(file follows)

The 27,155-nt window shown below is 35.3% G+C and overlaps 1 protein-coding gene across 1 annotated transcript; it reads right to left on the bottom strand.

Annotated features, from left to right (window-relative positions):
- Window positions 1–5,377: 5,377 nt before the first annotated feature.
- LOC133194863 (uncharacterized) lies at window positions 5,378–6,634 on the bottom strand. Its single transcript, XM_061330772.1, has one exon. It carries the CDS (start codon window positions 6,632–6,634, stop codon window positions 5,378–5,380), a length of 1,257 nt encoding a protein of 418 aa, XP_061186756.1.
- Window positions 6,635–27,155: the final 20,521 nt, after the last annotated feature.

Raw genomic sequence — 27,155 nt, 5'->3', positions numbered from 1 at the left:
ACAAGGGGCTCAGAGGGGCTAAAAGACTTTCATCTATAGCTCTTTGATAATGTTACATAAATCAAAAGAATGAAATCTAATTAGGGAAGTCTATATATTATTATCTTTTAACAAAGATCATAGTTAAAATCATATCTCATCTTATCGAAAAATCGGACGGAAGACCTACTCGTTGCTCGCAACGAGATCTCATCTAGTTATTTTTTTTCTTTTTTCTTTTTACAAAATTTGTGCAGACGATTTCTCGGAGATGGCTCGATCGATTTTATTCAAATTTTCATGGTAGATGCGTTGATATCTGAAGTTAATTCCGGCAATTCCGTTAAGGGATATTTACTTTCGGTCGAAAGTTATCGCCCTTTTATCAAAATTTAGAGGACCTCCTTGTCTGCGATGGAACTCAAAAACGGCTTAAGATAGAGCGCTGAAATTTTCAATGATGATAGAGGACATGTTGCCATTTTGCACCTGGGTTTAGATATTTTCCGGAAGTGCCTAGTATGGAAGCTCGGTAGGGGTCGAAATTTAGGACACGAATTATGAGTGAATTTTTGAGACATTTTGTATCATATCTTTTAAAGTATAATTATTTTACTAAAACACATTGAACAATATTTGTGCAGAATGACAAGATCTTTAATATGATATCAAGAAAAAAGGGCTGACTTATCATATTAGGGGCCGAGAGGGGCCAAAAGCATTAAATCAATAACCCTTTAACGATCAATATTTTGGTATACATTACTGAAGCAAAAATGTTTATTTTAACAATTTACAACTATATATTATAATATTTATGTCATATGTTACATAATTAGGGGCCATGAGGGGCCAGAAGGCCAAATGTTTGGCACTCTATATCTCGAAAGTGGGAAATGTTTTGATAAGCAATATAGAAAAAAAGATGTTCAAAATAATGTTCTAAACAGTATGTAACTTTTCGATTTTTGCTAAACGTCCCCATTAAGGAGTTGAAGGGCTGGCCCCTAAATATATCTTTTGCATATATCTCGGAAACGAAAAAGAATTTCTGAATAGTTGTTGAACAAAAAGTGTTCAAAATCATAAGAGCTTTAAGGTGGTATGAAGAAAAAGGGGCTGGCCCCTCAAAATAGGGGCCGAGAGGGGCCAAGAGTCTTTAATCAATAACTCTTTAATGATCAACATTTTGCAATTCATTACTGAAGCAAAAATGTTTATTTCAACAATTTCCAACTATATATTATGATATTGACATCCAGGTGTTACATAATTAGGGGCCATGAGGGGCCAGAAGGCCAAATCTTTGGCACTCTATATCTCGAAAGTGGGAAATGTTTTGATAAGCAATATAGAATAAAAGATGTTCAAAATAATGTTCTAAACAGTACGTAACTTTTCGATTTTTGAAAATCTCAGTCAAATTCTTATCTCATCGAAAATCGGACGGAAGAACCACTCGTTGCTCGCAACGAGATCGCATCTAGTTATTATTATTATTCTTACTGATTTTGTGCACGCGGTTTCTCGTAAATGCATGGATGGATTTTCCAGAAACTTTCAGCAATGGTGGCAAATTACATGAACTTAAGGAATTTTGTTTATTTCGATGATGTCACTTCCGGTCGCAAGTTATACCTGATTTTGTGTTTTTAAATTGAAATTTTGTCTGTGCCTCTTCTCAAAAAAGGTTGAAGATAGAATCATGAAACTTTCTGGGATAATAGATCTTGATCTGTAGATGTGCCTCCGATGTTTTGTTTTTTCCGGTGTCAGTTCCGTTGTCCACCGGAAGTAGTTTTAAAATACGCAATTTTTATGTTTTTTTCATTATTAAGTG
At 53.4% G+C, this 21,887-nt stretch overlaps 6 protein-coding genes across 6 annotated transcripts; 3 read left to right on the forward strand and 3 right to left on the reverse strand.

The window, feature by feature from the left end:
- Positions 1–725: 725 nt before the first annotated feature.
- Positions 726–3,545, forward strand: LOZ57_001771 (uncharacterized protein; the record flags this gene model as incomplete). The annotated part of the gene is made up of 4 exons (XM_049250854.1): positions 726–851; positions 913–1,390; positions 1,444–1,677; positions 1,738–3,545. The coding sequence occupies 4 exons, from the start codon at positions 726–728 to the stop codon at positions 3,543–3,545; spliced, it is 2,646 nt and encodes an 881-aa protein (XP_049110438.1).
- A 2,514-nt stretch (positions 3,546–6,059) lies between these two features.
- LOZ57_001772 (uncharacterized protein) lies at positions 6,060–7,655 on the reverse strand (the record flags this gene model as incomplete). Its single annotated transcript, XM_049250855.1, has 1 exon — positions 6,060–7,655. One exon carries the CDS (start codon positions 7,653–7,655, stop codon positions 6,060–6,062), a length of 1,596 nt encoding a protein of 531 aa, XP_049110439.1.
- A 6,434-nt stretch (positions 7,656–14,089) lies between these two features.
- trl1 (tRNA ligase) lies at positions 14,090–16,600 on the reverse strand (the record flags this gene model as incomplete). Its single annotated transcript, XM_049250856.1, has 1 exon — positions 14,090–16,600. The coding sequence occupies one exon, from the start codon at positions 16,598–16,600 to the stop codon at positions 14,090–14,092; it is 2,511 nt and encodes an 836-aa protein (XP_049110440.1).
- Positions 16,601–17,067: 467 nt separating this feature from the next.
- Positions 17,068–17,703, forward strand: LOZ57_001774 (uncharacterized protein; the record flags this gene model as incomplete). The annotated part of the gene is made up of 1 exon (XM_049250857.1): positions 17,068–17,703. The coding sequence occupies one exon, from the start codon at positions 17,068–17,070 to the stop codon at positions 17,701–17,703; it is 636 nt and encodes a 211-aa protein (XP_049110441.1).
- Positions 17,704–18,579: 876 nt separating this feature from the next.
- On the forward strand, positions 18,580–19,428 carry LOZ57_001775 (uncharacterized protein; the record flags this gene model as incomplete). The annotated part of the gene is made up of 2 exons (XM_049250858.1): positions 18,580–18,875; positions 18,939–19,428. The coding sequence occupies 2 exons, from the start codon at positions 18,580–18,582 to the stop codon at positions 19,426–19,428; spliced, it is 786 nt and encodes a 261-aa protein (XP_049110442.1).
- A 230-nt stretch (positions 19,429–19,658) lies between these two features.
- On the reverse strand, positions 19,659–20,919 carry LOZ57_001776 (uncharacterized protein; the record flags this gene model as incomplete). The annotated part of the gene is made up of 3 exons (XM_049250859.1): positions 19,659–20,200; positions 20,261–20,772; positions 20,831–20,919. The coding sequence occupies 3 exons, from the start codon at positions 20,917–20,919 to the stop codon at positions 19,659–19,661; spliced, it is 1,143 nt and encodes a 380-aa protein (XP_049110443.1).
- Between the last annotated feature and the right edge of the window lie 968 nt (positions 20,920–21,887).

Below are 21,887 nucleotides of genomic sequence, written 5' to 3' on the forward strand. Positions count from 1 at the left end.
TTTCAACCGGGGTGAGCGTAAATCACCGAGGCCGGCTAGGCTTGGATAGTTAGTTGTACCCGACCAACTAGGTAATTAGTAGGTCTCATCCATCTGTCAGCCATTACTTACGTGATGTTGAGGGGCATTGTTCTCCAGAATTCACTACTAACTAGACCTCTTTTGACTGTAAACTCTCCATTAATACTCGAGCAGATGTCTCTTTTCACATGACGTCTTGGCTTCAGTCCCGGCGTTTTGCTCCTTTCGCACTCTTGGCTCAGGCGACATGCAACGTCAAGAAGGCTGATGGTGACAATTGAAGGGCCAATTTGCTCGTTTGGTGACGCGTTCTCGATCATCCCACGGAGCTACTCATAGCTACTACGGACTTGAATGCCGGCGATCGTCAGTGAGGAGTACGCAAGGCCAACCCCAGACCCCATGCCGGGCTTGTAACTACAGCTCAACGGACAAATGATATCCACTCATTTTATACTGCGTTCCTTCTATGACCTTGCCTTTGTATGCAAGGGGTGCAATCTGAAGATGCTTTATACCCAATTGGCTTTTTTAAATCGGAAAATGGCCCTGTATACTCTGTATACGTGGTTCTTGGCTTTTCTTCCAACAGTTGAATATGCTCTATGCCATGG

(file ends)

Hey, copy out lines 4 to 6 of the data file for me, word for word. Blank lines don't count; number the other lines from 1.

- LOC133194863 (uncharacterized) lies at window positions 5,378–6,634 on the bottom strand. Its single transcript, XM_061330772.1, has one exon. It carries the CDS (start codon window positions 6,632–6,634, stop codon window positions 5,378–5,380), a length of 1,257 nt encoding a protein of 418 aa, XP_061186756.1.
- Window positions 6,635–27,155: the final 20,521 nt, after the last annotated feature.

Raw genomic sequence — 27,155 nt, 5'->3', positions numbered from 1 at the left: